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Construction and Application of High Pressure Mercury Vapour Lamps for the Ultraviolet Region

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Abstract

As already mentioned in the introduction to this book, the high pressure mercury vapour lamps which existed in the years before 1930 were almost solely used as U.V. sources for medical treatment. After 1930 the use of high pressure mercury vapour lamps for lighting purposes started to assume large proportions. Although the field of applications of these lamps as U.V. sources after 1930 could not keep pace with that of the mercury lamp as a light source, the types serving as sources of U.V. radiation are nowadays manufactured in a great number of varieties. Depending upon the application each type has its own shape, suitable for the purpose for which it is intended.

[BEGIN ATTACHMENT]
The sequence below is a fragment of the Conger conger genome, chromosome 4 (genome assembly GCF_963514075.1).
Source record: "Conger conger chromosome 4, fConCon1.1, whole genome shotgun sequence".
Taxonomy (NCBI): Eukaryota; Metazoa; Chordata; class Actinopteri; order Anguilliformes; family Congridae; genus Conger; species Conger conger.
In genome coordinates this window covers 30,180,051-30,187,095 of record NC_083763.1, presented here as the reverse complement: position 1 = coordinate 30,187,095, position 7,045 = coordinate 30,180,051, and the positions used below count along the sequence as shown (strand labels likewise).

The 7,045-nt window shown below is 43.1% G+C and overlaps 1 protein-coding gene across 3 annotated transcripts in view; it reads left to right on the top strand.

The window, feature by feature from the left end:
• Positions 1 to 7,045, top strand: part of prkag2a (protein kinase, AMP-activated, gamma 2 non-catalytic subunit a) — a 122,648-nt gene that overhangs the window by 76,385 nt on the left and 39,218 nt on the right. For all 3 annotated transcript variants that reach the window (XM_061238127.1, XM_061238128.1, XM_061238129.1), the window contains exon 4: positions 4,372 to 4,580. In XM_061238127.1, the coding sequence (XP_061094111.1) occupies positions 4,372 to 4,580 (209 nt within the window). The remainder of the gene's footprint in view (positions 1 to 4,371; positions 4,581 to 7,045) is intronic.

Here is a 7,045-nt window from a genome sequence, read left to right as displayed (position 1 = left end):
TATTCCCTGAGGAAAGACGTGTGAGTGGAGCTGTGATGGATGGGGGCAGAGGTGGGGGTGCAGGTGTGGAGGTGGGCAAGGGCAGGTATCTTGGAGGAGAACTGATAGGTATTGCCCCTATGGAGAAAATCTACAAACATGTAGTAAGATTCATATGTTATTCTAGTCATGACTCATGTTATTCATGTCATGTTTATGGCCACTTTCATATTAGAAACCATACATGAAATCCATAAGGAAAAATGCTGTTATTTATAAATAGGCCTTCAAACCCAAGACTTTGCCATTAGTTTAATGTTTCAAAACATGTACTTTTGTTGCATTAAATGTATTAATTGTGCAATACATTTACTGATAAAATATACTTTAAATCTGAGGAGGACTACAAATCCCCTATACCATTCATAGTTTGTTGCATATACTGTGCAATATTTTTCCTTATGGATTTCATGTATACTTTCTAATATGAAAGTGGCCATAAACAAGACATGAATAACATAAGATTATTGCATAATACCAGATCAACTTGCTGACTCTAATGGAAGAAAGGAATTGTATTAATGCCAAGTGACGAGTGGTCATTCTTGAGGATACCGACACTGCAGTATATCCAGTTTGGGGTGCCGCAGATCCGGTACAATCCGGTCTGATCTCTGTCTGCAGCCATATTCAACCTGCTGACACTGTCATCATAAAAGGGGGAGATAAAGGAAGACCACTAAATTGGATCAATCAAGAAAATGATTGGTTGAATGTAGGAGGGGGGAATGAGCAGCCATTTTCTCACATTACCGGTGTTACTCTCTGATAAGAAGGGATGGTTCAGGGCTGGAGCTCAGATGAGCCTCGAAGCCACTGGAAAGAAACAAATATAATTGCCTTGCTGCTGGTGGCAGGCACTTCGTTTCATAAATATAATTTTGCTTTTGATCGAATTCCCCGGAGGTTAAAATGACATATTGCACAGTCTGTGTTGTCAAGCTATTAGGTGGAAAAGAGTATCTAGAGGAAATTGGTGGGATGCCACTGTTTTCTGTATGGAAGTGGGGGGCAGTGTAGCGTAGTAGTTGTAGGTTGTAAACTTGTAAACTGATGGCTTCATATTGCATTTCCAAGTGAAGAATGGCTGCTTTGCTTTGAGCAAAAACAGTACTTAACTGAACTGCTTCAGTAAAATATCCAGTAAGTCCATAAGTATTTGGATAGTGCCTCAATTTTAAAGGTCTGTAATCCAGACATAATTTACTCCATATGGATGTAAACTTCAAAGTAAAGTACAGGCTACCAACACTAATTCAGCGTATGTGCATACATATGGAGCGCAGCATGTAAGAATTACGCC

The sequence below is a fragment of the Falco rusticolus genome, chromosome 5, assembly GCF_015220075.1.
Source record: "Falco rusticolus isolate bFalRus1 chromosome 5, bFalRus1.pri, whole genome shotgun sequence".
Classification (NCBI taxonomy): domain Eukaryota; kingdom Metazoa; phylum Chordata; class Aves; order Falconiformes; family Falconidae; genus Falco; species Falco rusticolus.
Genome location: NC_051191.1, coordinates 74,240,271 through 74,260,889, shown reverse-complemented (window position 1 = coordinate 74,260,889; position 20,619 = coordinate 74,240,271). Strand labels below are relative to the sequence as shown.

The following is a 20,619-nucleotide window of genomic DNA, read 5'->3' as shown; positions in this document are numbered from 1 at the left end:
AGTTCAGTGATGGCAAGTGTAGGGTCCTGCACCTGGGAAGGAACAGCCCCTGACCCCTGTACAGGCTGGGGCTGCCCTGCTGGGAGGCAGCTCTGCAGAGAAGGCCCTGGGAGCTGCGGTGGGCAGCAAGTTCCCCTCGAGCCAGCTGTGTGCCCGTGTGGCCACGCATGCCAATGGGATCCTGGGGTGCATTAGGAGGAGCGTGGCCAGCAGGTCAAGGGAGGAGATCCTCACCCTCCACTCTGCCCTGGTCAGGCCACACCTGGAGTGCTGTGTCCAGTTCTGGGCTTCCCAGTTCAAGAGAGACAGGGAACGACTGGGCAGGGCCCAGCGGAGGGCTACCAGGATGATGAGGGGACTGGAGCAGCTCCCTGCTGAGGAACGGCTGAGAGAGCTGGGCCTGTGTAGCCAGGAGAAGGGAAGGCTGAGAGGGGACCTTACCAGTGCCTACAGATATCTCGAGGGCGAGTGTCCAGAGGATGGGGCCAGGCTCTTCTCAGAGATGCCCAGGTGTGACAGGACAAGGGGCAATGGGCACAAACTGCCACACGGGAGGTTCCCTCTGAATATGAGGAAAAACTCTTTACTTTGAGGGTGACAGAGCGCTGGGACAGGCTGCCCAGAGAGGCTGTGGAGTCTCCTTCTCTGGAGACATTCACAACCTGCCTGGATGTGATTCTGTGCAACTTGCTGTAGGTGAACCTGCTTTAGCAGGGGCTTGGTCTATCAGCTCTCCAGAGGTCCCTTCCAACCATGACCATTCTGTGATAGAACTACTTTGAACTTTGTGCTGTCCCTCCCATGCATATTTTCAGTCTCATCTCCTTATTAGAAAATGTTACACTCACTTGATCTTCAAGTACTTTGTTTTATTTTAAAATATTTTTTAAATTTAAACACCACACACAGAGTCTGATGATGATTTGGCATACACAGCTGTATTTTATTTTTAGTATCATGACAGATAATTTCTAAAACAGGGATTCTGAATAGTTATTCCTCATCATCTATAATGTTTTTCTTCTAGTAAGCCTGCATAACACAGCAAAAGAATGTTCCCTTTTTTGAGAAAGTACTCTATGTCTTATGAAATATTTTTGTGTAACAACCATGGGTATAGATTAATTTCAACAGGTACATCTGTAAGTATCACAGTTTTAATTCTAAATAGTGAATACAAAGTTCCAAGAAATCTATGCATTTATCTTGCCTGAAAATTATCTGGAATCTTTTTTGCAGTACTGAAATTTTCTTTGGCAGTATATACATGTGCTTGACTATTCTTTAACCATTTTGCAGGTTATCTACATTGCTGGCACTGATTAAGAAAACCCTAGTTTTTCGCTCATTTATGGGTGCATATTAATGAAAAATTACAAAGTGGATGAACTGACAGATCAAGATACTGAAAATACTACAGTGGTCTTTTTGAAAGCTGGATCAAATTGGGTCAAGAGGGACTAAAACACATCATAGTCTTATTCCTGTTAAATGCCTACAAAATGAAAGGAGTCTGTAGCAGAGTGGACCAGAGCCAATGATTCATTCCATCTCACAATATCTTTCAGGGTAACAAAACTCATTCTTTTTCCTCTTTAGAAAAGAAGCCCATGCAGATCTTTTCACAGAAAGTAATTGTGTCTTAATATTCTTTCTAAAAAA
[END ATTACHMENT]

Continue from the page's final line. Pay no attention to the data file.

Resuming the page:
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Notes

  1. For a survey of various manufacturing methods see: W. Espe, Vac. Technik, 7, 65, 1958.Google Scholar
  2. See also: J. Kern and P. Schulz, Zs, f. techn. Phys., 20, 148, 1939.Google Scholar
  3. M. Luckiesh, Application of germicidal, erythemal, and infrared energy, New York, D. van Nostrand Comp. Inc. 1946.Google Scholar
  4. Taken from: R. J. H. Alink, Ned. Tijdschr. v. Natuurkunde 9, 135, 1942.Google Scholar
  5. See for instance A. v. Wijk: Lamp manufacture and vitamine research, Philips Technical Review, 3, 33, 1938.Google Scholar
  6. For example: P. W. Danckwortt and J. Eisenbrand: Lumineszenz Analyse im filtrierten ultravioletten Licht. 7. Auflage, Akademische Verlagsgesellschaft Leipzig 1964.Google Scholar

Copyright information

© N. V. Philips’ Gloeilampenfabrieken, Eindhoven (The Netherlands) 1965

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